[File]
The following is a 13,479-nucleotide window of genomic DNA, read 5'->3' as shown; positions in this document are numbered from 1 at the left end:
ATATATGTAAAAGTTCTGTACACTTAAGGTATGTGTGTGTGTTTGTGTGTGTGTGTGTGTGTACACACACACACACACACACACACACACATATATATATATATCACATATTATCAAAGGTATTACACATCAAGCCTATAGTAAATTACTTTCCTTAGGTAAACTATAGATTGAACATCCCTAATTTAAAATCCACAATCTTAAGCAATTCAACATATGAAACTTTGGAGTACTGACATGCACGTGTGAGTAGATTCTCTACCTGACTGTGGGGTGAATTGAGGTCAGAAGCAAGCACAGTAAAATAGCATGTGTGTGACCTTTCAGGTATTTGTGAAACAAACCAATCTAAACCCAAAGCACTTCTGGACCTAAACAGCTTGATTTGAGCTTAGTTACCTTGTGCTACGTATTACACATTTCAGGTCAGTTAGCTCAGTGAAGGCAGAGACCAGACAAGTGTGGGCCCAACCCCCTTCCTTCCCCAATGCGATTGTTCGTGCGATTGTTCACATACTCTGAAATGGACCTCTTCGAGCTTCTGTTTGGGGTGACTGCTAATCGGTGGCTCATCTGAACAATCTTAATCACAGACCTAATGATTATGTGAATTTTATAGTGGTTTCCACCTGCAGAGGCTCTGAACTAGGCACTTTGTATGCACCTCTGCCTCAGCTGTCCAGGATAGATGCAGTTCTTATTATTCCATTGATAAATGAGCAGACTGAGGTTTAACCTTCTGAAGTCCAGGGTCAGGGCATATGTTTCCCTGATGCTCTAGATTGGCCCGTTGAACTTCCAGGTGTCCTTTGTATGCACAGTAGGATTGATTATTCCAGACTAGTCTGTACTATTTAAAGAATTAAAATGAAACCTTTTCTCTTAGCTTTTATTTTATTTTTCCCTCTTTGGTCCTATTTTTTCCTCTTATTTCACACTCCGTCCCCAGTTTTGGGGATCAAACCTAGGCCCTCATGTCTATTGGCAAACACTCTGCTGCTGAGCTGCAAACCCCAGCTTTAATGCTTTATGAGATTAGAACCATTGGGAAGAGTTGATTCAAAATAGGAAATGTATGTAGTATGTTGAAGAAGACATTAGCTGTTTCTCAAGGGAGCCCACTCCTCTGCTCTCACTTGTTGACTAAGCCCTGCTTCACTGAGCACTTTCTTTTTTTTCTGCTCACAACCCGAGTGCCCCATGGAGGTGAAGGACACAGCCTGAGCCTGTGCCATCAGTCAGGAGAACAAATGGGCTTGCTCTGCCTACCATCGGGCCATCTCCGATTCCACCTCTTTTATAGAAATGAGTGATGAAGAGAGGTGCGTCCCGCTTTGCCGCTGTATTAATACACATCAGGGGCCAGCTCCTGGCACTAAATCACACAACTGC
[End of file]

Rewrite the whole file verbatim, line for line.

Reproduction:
The following is a 13,479-nucleotide window of genomic DNA, read 5'->3' as shown; positions in this document are numbered from 1 at the left end:
ATATATGTAAAAGTTCTGTACACTTAAGGTATGTGTGTGTGTTTGTGTGTGTGTGTGTGTGTACACACACACACACACACACACACACACATATATATATATATCACATATTATCAAAGGTATTACACATCAAGCCTATAGTAAATTACTTTCCTTAGGTAAACTATAGATTGAACATCCCTAATTTAAAATCCACAATCTTAAGCAATTCAACATATGAAACTTTGGAGTACTGACATGCACGTGTGAGTAGATTCTCTACCTGACTGTGGGGTGAATTGAGGTCAGAAGCAAGCACAGTAAAATAGCATGTGTGTGACCTTTCAGGTATTTGTGAAACAAACCAATCTAAACCCAAAGCACTTCTGGACCTAAACAGCTTGATTTGAGCTTAGTTACCTTGTGCTACGTATTACACATTTCAGGTCAGTTAGCTCAGTGAAGGCAGAGACCAGACAAGTGTGGGCCCAACCCCCTTCCTTCCCCAATGCGATTGTTCGTGCGATTGTTCACATACTCTGAAATGGACCTCTTCGAGCTTCTGTTTGGGGTGACTGCTAATCGGTGGCTCATCTGAACAATCTTAATCACAGACCTAATGATTATGTGAATTTTATAGTGGTTTCCACCTGCAGAGGCTCTGAACTAGGCACTTTGTATGCACCTCTGCCTCAGCTGTCCAGGATAGATGCAGTTCTTATTATTCCATTGATAAATGAGCAGACTGAGGTTTAACCTTCTGAAGTCCAGGGTCAGGGCATATGTTTCCCTGATGCTCTAGATTGGCCCGTTGAACTTCCAGGTGTCCTTTGTATGCACAGTAGGATTGATTATTCCAGACTAGTCTGTACTATTTAAAGAATTAAAATGAAACCTTTTCTCTTAGCTTTTATTTTATTTTTCCCTCTTTGGTCCTATTTTTTCCTCTTATTTCACACTCCGTCCCCAGTTTTGGGGATCAAACCTAGGCCCTCATGTCTATTGGCAAACACTCTGCTGCTGAGCTGCAAACCCCAGCTTTAATGCTTTATGAGATTAGAACCATTGGGAAGAGTTGATTCAAAATAGGAAATGTATGTAGTATGTTGAAGAAGACATTAGCTGTTTCTCAAGGGAGCCCACTCCTCTGCTCTCACTTGTTGACTAAGCCCTGCTTCACTGAGCACTTTCTTTTTTTTCTGCTCACAACCCGAGTGCCCCATGGAGGTGAAGGACACAGCCTGAGCCTGTGCCATCAGTCAGGAGAACAAATGGGCTTGCTCTGCCTACCATCGGGCCATCTCCGATTCCACCTCTTTTATAGAAATGAGTGATGAAGAGAGGTGCGTCCCGCTTTGCCGCTGTATTAATACACATCAGGGGCCAGCTCCTGGCACTAAATCACACAACTGC